I have always been more feminine than most others my age, I experimented with makeup at the age of eight, and whenever I played 'house' with my sisters, I was always either the sister or the mother, I did this as my own little way of expressing who I was. I have also taken to occasionally wearing dresses around the house when no one is home. Last year, I even went to school for a week dressed like a female.

I'm fairly certain that my family knows, as I would think it had been pretty obvious, but just in case, I plan on telling them tommorow, and showing them some sights, explaining that this is not just 'some phase' but a part of who I am, and that it couldn't have been helped, this is just to let others know, people who might not be 'okay' with it, as I am fairly certain I have one or two 'friends' who would not be supportive of this.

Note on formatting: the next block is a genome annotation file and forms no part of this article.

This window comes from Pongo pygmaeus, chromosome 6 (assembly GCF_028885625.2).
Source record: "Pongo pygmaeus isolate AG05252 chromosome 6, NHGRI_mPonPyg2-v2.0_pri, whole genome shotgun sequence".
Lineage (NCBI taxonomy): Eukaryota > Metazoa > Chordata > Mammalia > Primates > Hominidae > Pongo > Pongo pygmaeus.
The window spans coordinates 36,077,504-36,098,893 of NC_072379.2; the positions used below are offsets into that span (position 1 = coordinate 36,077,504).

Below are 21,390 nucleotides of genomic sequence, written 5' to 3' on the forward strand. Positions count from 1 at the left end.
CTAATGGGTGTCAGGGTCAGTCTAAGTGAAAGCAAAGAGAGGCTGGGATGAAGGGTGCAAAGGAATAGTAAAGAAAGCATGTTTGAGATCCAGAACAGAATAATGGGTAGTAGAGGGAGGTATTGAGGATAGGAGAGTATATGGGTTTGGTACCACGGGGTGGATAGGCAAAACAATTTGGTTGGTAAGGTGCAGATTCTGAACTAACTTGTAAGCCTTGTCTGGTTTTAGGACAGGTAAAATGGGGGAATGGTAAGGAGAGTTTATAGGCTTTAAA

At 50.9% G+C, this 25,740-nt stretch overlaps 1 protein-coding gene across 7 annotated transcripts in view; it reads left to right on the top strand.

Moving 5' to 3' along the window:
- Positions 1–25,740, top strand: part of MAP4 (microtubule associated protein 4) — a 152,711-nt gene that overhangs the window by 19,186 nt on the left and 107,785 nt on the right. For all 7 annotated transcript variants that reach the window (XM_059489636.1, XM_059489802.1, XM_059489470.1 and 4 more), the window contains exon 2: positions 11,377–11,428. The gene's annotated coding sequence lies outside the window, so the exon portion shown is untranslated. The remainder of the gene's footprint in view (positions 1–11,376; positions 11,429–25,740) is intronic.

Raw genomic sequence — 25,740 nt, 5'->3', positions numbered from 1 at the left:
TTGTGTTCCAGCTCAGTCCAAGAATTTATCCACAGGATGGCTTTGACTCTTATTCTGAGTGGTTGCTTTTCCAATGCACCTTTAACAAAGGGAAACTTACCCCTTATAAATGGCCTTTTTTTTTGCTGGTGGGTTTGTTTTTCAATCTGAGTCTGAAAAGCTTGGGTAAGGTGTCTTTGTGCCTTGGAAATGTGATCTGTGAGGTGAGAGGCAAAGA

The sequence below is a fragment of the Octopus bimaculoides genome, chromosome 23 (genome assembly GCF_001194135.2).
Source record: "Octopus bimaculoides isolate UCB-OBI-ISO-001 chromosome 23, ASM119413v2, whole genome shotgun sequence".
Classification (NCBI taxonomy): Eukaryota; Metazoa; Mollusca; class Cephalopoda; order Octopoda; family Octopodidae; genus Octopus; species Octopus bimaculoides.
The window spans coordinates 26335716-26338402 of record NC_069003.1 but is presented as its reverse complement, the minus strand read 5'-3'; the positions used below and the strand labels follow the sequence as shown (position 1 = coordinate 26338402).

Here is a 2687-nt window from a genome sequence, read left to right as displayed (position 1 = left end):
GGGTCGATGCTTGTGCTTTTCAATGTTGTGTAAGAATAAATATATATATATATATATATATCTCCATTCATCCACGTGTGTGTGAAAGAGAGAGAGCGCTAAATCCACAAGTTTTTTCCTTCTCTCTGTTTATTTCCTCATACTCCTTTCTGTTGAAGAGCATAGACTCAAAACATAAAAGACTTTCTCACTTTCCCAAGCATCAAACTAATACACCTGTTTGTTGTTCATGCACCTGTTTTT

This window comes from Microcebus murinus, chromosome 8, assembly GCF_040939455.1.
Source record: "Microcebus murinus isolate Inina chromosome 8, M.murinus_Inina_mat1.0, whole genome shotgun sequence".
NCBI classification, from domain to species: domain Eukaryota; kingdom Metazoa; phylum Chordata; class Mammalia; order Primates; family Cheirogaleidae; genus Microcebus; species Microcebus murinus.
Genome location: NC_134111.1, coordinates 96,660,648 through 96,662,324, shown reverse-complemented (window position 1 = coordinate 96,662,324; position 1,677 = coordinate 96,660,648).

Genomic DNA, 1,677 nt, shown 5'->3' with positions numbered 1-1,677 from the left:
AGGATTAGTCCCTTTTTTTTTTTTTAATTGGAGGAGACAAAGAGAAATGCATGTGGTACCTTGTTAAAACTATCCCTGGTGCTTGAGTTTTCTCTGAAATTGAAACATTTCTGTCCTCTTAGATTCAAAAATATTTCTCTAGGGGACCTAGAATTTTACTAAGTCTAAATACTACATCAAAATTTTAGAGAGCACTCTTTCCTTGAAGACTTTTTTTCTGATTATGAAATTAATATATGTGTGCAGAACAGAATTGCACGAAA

It is important to know that nothing about my interests are going to change, I'm still going to be 'me', I'm just going to be acknowledging that I am female, and not male.

Yours truly,

~Heather"

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Guest angels wings

Hello Jeaulm :) Welcome to Laura's :)

There is a forum called introductions if u like you can make a small introduction of yourself . This allows others to see you are new to the Forums and Welcome you also . :)

Angel :)

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  • 3 weeks later...
Guest Melissa~

I have release condidate letter version 5.0 ready:

This is for extended family

Dear Aunt P and Uncle W,

I hope this letter finds you both well. The last time I saw you was at your <-removed-> party. I think of you often and consider my relationship with you to be very important. Because you are so special to me, there is something I want to tell you about myself.

There is something I have struggled with that most people never have to struggle with. It’s caused me great anxiety, pain and depression. <-removed-> Kid’s parents thought I would be a bad influence and didn’t want their kids hanging around me. I started drinking and other self destructive behavior, which I have now stopped. It has taken me quite a long time to come to terms with myself and who I am.